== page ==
Every day, you help jobseekers find a professional path that they might not otherwise have considered. Sometimes that shift requires reskilling or upskilling through academic programs – a potentially time-intensive prospect at which many busy professionals balk.
But when you’re looking at academic possibilities with your clients, are you — and they — looking at micro-credentials?
What are micro-credentials?
Micro-credentials are a relatively new learning option that focus on acquiring practical knowledge and skills. They are short, focused educational experiences that can provide a certification or skills for someone in their chosen field of work — or a field they want to go into. It could be as specific as a technical skill they need for an ever-evolving job in a digital world or a wider competency (e.g. leadership and management) that could serve a client as they progress professionally.
CICan (Colleges & Institutes Canada) defines micro-credentials as “a certification of assessed competencies that is additional, alternate, complementary to, or a component of a formal qualification.”
And if one micro-credential isn’t enough, a jobseeker can stack several so they have a variety of complementary skills that may add up to a certification or credential. This equips them with a broad suite of competencies, rather than simply academic outcomes, to help propel them professionally.
Each program has its own demands but time obligations can range from days to weeks to months — still much less time than a traditional degree or credential. There’s a wide range of costs associated with micro-credentials in British Columbia and across the country, from a few hundred dollars to a few thousand.
How do they help?
The principle behind micro-credentials is simple: Learn it today, apply it tomorrow. Simple, yes, but that learning can be life-changing.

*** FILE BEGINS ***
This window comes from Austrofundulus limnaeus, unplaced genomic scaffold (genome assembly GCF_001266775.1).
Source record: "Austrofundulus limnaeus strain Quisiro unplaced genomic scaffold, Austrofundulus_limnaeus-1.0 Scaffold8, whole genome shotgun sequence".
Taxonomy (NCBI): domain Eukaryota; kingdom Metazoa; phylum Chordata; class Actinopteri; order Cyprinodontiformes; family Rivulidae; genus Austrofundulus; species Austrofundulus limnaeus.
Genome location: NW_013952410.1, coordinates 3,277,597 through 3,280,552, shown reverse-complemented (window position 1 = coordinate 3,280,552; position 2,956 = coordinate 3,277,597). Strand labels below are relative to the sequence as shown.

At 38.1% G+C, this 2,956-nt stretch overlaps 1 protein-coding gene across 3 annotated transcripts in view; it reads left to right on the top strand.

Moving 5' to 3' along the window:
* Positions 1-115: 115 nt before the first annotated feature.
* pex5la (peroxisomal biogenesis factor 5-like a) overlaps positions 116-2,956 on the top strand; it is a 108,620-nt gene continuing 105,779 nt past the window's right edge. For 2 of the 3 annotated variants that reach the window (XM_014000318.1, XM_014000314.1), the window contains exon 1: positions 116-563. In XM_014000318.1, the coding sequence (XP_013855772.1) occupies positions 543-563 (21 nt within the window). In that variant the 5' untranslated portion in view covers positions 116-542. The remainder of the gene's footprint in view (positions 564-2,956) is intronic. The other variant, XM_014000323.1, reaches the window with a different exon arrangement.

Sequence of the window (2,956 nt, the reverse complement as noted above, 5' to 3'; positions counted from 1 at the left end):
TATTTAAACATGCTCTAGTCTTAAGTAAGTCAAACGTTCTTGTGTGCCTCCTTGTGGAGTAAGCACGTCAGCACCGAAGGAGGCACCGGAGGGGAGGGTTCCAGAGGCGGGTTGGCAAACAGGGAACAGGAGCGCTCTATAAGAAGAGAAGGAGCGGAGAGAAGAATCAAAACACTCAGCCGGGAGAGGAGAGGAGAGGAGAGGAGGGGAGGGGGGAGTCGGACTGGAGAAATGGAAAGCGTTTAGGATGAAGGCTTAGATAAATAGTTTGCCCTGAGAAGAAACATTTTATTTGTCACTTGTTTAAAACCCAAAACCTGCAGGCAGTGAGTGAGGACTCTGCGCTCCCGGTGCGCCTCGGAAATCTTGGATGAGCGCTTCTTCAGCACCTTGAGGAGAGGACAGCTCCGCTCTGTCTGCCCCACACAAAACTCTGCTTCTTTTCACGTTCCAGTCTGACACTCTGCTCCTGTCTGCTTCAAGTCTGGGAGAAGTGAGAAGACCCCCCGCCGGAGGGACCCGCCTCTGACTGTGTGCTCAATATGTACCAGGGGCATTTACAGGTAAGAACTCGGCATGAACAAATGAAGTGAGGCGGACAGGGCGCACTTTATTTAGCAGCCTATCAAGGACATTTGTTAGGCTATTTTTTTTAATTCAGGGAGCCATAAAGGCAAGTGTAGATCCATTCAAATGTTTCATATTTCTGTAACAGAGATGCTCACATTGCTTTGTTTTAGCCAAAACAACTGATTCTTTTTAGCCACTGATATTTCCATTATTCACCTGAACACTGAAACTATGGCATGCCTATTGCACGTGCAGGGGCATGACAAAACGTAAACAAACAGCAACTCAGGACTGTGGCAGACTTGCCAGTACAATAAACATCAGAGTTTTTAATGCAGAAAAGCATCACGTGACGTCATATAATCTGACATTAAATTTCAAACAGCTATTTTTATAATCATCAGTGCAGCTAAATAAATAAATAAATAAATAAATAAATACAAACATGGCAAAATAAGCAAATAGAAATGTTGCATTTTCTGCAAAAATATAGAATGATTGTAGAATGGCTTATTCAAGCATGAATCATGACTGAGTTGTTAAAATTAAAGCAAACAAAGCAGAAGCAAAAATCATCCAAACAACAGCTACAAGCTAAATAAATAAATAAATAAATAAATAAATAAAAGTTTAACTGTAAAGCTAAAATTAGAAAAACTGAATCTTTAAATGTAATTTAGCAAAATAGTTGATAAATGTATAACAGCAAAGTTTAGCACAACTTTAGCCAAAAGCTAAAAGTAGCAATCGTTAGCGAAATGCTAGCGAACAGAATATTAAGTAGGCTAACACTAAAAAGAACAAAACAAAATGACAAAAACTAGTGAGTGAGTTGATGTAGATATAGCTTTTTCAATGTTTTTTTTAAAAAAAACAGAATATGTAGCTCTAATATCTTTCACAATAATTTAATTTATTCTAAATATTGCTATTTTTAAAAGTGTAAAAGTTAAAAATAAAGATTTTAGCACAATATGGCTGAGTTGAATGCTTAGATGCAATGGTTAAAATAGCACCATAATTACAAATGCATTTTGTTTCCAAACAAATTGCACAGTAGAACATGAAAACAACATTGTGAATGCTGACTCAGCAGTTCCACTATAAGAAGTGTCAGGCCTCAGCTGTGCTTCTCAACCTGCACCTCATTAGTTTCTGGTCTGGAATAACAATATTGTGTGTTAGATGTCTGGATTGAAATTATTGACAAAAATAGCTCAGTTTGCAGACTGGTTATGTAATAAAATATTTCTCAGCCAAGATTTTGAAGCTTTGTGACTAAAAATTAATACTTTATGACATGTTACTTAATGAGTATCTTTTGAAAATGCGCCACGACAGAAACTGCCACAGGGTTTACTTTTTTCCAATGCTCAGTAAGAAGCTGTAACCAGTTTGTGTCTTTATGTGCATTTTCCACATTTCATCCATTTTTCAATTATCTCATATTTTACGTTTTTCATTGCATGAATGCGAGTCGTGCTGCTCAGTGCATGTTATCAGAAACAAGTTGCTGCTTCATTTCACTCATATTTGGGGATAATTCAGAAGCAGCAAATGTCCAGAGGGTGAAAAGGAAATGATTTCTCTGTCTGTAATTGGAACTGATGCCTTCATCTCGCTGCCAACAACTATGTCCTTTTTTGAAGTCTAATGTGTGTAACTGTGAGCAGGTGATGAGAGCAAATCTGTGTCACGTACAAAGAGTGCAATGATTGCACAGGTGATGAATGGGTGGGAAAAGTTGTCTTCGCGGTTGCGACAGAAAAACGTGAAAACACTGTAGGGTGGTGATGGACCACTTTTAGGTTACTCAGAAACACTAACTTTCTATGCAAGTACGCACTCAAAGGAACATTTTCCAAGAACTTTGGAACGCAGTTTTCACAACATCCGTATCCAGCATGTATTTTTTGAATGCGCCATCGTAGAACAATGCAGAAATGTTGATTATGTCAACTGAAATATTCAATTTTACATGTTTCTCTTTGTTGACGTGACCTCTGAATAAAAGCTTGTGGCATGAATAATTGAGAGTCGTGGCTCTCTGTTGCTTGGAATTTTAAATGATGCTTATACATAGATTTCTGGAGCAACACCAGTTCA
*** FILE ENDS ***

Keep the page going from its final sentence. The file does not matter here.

In a fluid and evolving job market, credentials or certifications earned 10 or 20 years ago don’t carry the same weight they once did. But micro-credentials address employers’ current needs while breaking down a common hiring bias that says the person being hired must have the same experience and qualifications as the person doing the hiring.
“The principle behind micro-credentials is simple: Learn it today, apply it tomorrow.”
As well, someone who has experience and skills in one field – for example, as a front-of-house staff in the hospitality industry – may, with a little more education, present as a competitive candidate for another position (e.g. project management). Micro-credentials can also provide a gateway to stable, well-paying employment for people who’ve long scraped by in survival jobs.
In addition, micro-credentials provide access to learning for people who might not otherwise have it. Maybe they don’t have the time or money to complete an undergrad degree or a mid-career master’s degree; maybe they don’t have the desire to take on an entire post-secondary program to nail down the one key skill that’s holding them back.
Access to learning is crucial because, according to B.C.’s Ministry of Advanced Education and Skills Training, it’s estimated about 80% of job openings in B.C. over the next decade will require some sort of post-secondary education.
What can they learn?
The provincial government announced earlier this year an initiative to fast-track British Columbians’ ability to gain education and skills they’ll need for high-demand jobs during a post-pandemic recovery. Here are just a few examples of 24 micro-credential courses the province funded:
- web and digital design for transitioning online (entry-level skills for website design/development, computer programmer and media developer) — Emily Carr University of Art and Design;
- industrial automation for engineering and technology students and professionals looking to upskill or transfer to a career in emerging industrial automation sectors — UBC Okanagan;
- renewable energy fundamentals for electricians for safe, efficient designs and installations with emerging technologies — Thompson Rivers University;
- and, here at Royal Roads, where 150 students took micro-credential courses between January and March of this year, in workplace communications (writing, digital and social media communication) and leading projects in a digital environment.
In short, post-secondary institutions are creating micro-credentials focused on the needs of industry — and, by extension, the needs of the jobseekers you serve every day.